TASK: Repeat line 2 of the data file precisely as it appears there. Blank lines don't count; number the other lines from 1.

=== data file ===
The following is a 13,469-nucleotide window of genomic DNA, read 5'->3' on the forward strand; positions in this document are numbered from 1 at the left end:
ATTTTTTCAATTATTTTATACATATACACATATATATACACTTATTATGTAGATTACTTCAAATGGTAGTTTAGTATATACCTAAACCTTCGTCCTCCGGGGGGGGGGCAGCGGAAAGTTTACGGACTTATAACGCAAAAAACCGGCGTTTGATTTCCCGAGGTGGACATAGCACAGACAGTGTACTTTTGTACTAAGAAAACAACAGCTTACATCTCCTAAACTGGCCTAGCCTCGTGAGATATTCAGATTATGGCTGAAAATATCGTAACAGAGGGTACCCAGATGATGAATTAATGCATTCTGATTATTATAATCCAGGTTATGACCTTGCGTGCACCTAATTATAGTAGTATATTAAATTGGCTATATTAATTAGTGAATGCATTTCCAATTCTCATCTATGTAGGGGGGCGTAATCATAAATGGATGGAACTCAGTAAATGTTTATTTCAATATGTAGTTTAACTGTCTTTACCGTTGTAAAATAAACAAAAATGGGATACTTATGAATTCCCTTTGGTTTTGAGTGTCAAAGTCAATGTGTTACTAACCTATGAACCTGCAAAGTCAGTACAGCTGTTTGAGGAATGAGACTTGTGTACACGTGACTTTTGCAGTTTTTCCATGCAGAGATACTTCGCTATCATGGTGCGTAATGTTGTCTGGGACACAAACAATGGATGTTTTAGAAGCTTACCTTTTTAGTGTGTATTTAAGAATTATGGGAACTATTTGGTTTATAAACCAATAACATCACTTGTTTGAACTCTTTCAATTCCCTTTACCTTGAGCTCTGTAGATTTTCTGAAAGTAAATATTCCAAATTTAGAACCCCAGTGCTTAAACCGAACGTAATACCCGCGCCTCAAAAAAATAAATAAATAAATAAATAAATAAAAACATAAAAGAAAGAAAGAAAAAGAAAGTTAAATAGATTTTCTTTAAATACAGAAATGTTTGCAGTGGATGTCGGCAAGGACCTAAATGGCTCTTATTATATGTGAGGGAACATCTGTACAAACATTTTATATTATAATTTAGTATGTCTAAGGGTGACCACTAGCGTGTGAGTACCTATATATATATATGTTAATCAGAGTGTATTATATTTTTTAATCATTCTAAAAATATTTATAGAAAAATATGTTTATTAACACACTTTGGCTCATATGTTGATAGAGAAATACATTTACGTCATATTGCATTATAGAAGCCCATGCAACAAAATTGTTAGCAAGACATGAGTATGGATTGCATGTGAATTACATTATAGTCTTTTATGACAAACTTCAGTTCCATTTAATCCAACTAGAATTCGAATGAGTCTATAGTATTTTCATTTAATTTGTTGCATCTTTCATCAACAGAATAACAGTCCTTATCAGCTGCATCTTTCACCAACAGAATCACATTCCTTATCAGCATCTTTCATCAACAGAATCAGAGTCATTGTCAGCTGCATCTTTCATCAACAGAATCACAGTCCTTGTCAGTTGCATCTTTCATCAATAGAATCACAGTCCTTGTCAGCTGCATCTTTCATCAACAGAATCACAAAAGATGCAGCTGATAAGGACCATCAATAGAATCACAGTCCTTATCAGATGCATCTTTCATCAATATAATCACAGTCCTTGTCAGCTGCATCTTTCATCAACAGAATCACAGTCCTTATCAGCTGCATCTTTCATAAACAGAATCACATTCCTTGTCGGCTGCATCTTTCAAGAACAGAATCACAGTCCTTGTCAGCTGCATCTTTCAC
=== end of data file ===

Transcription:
ATTTTTTCAATTATTTTATACATATACACATATATATACACTTATTATGTAGATTACTTCAAATGGTAGTTTAGTATATACCTAAACCTTCGTCCTCCGGGGGGGGGGCAGCGGAAAGTTTACGGACTTATAACGCAAAAAACCGGCGTTTGATTTCCCGAGGTGGACATAGCACAGACAGTGTACTTTTGTACTAAGAAAACAACAGCTTACATCTCCTAAACTGGCCTAGCCTCGTGAGATATTCAGATTATGGCTGAAAATATCGTAACAGAGGGTACCCAGATGATGAATTAATGCATTCTGATTATTATAATCCAGGTTATGACCTTGCGTGCACCTAATTATAGTAGTATATTAAATTGGCTATATTAATTAGTGAATGCATTTCCAATTCTCATCTATGTAGGGGGGCGTAATCATAAATGGATGGAACTCAGTAAATGTTTATTTCAATATGTAGTTTAACTGTCTTTACCGTTGTAAAATAAACAAAAATGGGATACTTATGAATTCCCTTTGGTTTTGAGTGTCAAAGTCAATGTGTTACTAACCTATGAACCTGCAAAGTCAGTACAGCTGTTTGAGGAATGAGACTTGTGTACACGTGACTTTTGCAGTTTTTCCATGCAGAGATACTTCGCTATCATGGTGCGTAATGTTGTCTGGGACACAAACAATGGATGTTTTAGAAGCTTACCTTTTTAGTGTGTATTTAAGAATTATGGGAACTATTTGGTTTATAAACCAATAACATCACTTGTTTGAACTCTTTCAATTCCCTTTACCTTGAGCTCTGTAGATTTTCTGAAAGTAAATATTCCAAATTTAGAACCCCAGTGCTTAAACCGAACGTAATACCCGCGCCTCAAAAAAATAAATAAATAAATAAATAAATAAAAACATAAAAGAAAGAAAGAAAAAGAAAGTTAAATAGATTTTCTTTAAATACAGAAATGTTTGCAGTGGATGTCGGCAAGGACCTAAATGGCTCTTATTATATGTGAGGGAACATCTGTACAAACATTTTATATTATAATTTAGTATGTCTAAGGGTGACCACTAGCGTGTGAGTACCTATATATATATATGTTAATCAGAGTGTATTATATTTTTTAATCATTCTAAAAATATTTATAGAAAAATATGTTTATTAACACACTTTGGCTCATATGTTGATAGAGAAATACATTTACGTCATATTGCATTATAGAAGCCCATGCAACAAAATTGTTAGCAAGACATGAGTATGGATTGCATGTGAATTACATTATAGTCTTTTATGACAAACTTCAGTTCCATTTAATCCAACTAGAATTCGAATGAGTCTATAGTATTTTCATTTAATTTGTTGCATCTTTCATCAACAGAATAACAGTCCTTATCAGCTGCATCTTTCACCAACAGAATCACATTCCTTATCAGCATCTTTCATCAACAGAATCAGAGTCATTGTCAGCTGCATCTTTCATCAACAGAATCACAGTCCTTGTCAGTTGCATCTTTCATCAATAGAATCACAGTCCTTGTCAGCTGCATCTTTCATCAACAGAATCACAAAAGATGCAGCTGATAAGGACCATCAATAGAATCACAGTCCTTATCAGATGCATCTTTCATCAATATAATCACAGTCCTTGTCAGCTGCATCTTTCATCAACAGAATCACAGTCCTTATCAGCTGCATCTTTCATAAACAGAATCACATTCCTTGTCGGCTGCATCTTTCAAGAACAGAATCACAGTCCTTGTCAGCTGCATCTTTCAC